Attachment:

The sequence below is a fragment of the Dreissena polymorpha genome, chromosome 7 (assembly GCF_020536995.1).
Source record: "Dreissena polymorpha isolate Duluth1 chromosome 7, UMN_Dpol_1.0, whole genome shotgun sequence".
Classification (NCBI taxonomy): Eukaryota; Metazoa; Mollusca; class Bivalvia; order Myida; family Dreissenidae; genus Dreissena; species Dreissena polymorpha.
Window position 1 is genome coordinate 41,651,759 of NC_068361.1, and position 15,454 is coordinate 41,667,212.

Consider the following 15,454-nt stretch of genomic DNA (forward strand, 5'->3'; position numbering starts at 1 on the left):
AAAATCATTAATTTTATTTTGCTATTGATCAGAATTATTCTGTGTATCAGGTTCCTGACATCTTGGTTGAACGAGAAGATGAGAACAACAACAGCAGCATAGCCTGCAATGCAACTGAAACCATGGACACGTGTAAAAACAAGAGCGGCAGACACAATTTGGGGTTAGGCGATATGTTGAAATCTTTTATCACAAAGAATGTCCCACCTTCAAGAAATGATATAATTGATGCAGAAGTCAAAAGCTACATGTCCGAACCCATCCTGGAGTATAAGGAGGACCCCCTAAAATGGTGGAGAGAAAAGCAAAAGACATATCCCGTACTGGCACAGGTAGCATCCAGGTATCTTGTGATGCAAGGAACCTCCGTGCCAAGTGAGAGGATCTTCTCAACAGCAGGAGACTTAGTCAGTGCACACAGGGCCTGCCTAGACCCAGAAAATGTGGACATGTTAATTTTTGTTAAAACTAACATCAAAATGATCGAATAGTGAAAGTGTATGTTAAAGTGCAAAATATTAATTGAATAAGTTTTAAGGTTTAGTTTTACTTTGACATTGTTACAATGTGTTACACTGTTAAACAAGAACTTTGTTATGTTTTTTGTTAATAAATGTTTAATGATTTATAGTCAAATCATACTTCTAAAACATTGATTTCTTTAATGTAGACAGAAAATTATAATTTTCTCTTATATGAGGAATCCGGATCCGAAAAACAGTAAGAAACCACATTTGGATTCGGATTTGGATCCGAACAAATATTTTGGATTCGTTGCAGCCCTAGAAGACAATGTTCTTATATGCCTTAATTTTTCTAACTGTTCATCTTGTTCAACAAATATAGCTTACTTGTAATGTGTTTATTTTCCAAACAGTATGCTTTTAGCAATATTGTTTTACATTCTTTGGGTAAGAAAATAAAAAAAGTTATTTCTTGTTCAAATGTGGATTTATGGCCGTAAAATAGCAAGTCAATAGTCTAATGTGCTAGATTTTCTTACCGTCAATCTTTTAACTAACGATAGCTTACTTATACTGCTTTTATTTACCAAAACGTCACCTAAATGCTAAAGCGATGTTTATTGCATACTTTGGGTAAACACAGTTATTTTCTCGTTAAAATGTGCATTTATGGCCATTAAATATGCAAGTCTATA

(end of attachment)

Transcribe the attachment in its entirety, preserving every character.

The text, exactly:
The sequence below is a fragment of the Dreissena polymorpha genome, chromosome 7 (assembly GCF_020536995.1).
Source record: "Dreissena polymorpha isolate Duluth1 chromosome 7, UMN_Dpol_1.0, whole genome shotgun sequence".
Classification (NCBI taxonomy): Eukaryota; Metazoa; Mollusca; class Bivalvia; order Myida; family Dreissenidae; genus Dreissena; species Dreissena polymorpha.
Window position 1 is genome coordinate 41,651,759 of NC_068361.1, and position 15,454 is coordinate 41,667,212.

Consider the following 15,454-nt stretch of genomic DNA (forward strand, 5'->3'; position numbering starts at 1 on the left):
AAAATCATTAATTTTATTTTGCTATTGATCAGAATTATTCTGTGTATCAGGTTCCTGACATCTTGGTTGAACGAGAAGATGAGAACAACAACAGCAGCATAGCCTGCAATGCAACTGAAACCATGGACACGTGTAAAAACAAGAGCGGCAGACACAATTTGGGGTTAGGCGATATGTTGAAATCTTTTATCACAAAGAATGTCCCACCTTCAAGAAATGATATAATTGATGCAGAAGTCAAAAGCTACATGTCCGAACCCATCCTGGAGTATAAGGAGGACCCCCTAAAATGGTGGAGAGAAAAGCAAAAGACATATCCCGTACTGGCACAGGTAGCATCCAGGTATCTTGTGATGCAAGGAACCTCCGTGCCAAGTGAGAGGATCTTCTCAACAGCAGGAGACTTAGTCAGTGCACACAGGGCCTGCCTAGACCCAGAAAATGTGGACATGTTAATTTTTGTTAAAACTAACATCAAAATGATCGAATAGTGAAAGTGTATGTTAAAGTGCAAAATATTAATTGAATAAGTTTTAAGGTTTAGTTTTACTTTGACATTGTTACAATGTGTTACACTGTTAAACAAGAACTTTGTTATGTTTTTTGTTAATAAATGTTTAATGATTTATAGTCAAATCATACTTCTAAAACATTGATTTCTTTAATGTAGACAGAAAATTATAATTTTCTCTTATATGAGGAATCCGGATCCGAAAAACAGTAAGAAACCACATTTGGATTCGGATTTGGATCCGAACAAATATTTTGGATTCGTTGCAGCCCTAGAAGACAATGTTCTTATATGCCTTAATTTTTCTAACTGTTCATCTTGTTCAACAAATATAGCTTACTTGTAATGTGTTTATTTTCCAAACAGTATGCTTTTAGCAATATTGTTTTACATTCTTTGGGTAAGAAAATAAAAAAAGTTATTTCTTGTTCAAATGTGGATTTATGGCCGTAAAATAGCAAGTCAATAGTCTAATGTGCTAGATTTTCTTACCGTCAATCTTTTAACTAACGATAGCTTACTTATACTGCTTTTATTTACCAAAACGTCACCTAAATGCTAAAGCGATGTTTATTGCATACTTTGGGTAAACACAGTTATTTTCTCGTTAAAATGTGCATTTATGGCCATTAAATATGCAAGTCTATA